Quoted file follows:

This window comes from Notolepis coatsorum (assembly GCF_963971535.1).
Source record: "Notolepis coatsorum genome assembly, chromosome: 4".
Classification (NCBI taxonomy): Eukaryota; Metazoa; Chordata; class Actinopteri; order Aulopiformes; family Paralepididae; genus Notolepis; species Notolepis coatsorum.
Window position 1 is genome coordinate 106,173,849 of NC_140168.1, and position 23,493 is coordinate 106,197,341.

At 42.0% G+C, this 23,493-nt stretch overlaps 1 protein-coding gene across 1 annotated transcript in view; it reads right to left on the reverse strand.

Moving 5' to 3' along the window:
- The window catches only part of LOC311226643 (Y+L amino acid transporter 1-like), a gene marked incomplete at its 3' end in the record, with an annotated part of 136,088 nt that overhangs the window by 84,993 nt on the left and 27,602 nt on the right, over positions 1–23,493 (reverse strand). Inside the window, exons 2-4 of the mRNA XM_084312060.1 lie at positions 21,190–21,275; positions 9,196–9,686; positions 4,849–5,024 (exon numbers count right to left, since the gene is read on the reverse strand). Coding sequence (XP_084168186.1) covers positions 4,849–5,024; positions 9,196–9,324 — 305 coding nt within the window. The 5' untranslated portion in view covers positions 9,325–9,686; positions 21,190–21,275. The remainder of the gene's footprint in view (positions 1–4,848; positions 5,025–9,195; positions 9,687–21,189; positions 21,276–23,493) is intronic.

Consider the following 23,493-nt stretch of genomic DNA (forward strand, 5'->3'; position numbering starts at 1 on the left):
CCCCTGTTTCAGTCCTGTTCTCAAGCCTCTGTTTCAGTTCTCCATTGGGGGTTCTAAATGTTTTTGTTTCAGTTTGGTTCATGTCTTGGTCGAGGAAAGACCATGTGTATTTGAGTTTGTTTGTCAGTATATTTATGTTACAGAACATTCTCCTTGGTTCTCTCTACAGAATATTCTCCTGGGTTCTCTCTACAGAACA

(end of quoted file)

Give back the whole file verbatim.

This window comes from Notolepis coatsorum (assembly GCF_963971535.1).
Source record: "Notolepis coatsorum genome assembly, chromosome: 4".
Classification (NCBI taxonomy): Eukaryota; Metazoa; Chordata; class Actinopteri; order Aulopiformes; family Paralepididae; genus Notolepis; species Notolepis coatsorum.
Window position 1 is genome coordinate 106,173,849 of NC_140168.1, and position 23,493 is coordinate 106,197,341.

At 42.0% G+C, this 23,493-nt stretch overlaps 1 protein-coding gene across 1 annotated transcript in view; it reads right to left on the reverse strand.

Moving 5' to 3' along the window:
- The window catches only part of LOC311226643 (Y+L amino acid transporter 1-like), a gene marked incomplete at its 3' end in the record, with an annotated part of 136,088 nt that overhangs the window by 84,993 nt on the left and 27,602 nt on the right, over positions 1–23,493 (reverse strand). Inside the window, exons 2-4 of the mRNA XM_084312060.1 lie at positions 21,190–21,275; positions 9,196–9,686; positions 4,849–5,024 (exon numbers count right to left, since the gene is read on the reverse strand). Coding sequence (XP_084168186.1) covers positions 4,849–5,024; positions 9,196–9,324 — 305 coding nt within the window. The 5' untranslated portion in view covers positions 9,325–9,686; positions 21,190–21,275. The remainder of the gene's footprint in view (positions 1–4,848; positions 5,025–9,195; positions 9,687–21,189; positions 21,276–23,493) is intronic.

Consider the following 23,493-nt stretch of genomic DNA (forward strand, 5'->3'; position numbering starts at 1 on the left):
CCCCTGTTTCAGTCCTGTTCTCAAGCCTCTGTTTCAGTTCTCCATTGGGGGTTCTAAATGTTTTTGTTTCAGTTTGGTTCATGTCTTGGTCGAGGAAAGACCATGTGTATTTGAGTTTGTTTGTCAGTATATTTATGTTACAGAACATTCTCCTTGGTTCTCTCTACAGAATATTCTCCTGGGTTCTCTCTACAGAACA